“Most of the clients we have seen from China are from wealthy backgrounds and have a lot of power within their industries. These clients know what they want and how to get it,” said Barrie Drewitt-Barlow, head of social work at the British Surrogacy Centre of America, a US-based surrogacy centre with offices in California, New Jersey and the UK.

The centre has handled about 800 live births since it was established in 2000. Seventy per cent of them were in the US and the rest in the UK. The clients’ ages range from 35 to 65.

“China has always been a country of great opportunity within the surrogacy world. The number of clients from China has grown steadily and it continues to climb today. Many of our clients wish to try for multiple births and have twins, mainly because of the rules in China on birth control and the numbers of children per family,” Drewitt-Barlow said. In the past five years, the organisation has worked with more than 100 couples from China both from the straight and gay communities, Drewitt-Barlow said. He said China will continue to be a growth area and the group plans to have a branch office in the country within the next five years.

Paying for a woman to carry a child is legal in 19 US states, which have laws that recognise compensated surrogacy. Another 10 allow unpaid surrogacy. Under the existing laws, the names of the intended parents will be directly written on the baby’s birth certificate and they will be legally recognised as the baby’s parents.

Under the rules of the US Food and Drug Administration, donors of eggs, sperm, and embryos have to be tested as a precaution to protect the recipient-the gestational carrier in this case-against contracting any diseases from the embryo.

For surrogate mothers, the same test at the FDA-approved labs and a physiological test are also mandatory, according to a China Business News report. The blood of the spouses of married surrogate mothers is also tested.

But there are still risks involved for the Chinese intended parents.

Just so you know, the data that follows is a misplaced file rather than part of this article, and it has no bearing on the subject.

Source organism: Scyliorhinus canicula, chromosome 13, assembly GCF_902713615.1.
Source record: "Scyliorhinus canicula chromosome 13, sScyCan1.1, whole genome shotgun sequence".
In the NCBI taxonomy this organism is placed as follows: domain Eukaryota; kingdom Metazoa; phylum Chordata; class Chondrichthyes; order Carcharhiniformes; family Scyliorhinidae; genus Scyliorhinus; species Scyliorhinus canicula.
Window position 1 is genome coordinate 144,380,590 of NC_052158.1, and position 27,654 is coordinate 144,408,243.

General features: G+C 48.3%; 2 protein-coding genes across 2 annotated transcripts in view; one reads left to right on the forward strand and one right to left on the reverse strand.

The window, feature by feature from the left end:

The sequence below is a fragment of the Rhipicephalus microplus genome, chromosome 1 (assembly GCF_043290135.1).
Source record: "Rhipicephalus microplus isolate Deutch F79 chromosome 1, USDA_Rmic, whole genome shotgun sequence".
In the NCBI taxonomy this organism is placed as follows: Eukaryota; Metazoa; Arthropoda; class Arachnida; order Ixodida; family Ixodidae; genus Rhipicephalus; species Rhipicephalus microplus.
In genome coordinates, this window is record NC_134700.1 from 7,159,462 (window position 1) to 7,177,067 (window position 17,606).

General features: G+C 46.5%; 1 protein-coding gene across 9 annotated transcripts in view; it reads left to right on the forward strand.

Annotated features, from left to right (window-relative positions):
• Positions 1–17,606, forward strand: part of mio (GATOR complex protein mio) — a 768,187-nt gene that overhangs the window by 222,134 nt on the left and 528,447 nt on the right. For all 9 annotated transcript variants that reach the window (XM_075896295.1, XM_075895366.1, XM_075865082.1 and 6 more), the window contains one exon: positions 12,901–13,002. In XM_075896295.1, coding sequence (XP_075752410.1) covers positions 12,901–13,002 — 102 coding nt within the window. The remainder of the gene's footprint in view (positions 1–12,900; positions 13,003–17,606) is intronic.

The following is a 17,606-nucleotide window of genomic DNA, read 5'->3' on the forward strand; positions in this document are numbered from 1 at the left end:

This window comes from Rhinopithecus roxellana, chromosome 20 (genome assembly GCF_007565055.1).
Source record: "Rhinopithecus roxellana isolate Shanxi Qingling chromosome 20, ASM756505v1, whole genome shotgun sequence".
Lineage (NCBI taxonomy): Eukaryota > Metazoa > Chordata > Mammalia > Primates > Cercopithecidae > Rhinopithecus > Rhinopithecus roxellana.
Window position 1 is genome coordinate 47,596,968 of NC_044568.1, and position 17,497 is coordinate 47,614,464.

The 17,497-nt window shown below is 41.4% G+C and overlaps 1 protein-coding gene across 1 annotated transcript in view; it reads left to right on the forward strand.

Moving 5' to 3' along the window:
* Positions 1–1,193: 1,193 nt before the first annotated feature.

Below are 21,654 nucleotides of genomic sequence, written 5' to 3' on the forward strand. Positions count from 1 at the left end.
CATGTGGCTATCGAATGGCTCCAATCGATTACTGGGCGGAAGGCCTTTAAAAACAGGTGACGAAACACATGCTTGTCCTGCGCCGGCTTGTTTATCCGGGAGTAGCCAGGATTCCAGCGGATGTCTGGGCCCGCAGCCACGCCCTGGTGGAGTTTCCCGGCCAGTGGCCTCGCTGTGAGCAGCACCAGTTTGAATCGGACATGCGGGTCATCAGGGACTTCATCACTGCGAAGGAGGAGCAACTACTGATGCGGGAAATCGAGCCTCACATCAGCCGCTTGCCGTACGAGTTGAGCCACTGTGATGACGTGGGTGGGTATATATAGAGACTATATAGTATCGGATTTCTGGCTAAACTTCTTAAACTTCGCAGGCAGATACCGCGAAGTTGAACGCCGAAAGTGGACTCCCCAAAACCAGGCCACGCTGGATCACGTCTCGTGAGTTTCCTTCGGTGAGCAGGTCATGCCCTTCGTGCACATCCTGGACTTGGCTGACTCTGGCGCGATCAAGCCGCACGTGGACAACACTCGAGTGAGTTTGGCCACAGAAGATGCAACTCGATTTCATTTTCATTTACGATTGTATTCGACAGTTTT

A surrogacy agency should be registered with the FDA, but “they are not supervised by the FDA or anyone else, and this is why there are so many scams in the surrogacy marketplace”, Liu from California Surrogacy Center said.

The British Surrogacy Centre website contains a detailed price list for surrogacy with or without sperm or egg donations-for example, a $20,000 payment to BSC, legal fees of $10,000 to $16,000, and IVF surrogacy from $23,000 to $37,000.

For intended parents who need surrogacy with a donor’s sperm or egg, an extra fee is charged. If the surrogate delivers twins, extra payment for each baby will be added.

“Because of the large amounts of money in this field, lots of agencies pop up all the time with the aim of ripping off clients from around the world,” Drewitt-Barlow said. “The FBI is constantly looking into the claims from intended parents that have wired money to firms in the US, and those firms have closed down or gone bust.”

To ensure that the surrogacy is legally protected, Drewitt-Barlow said, it is important that intended parents talk to the people involved.

All contracts should be signed in the state that the surrogacy is being carried out, Liu added.

“Never sign a contract or pay the fees in China. If you can’t be in the US for some reason, you should do a notarization in the US embassy,” she said.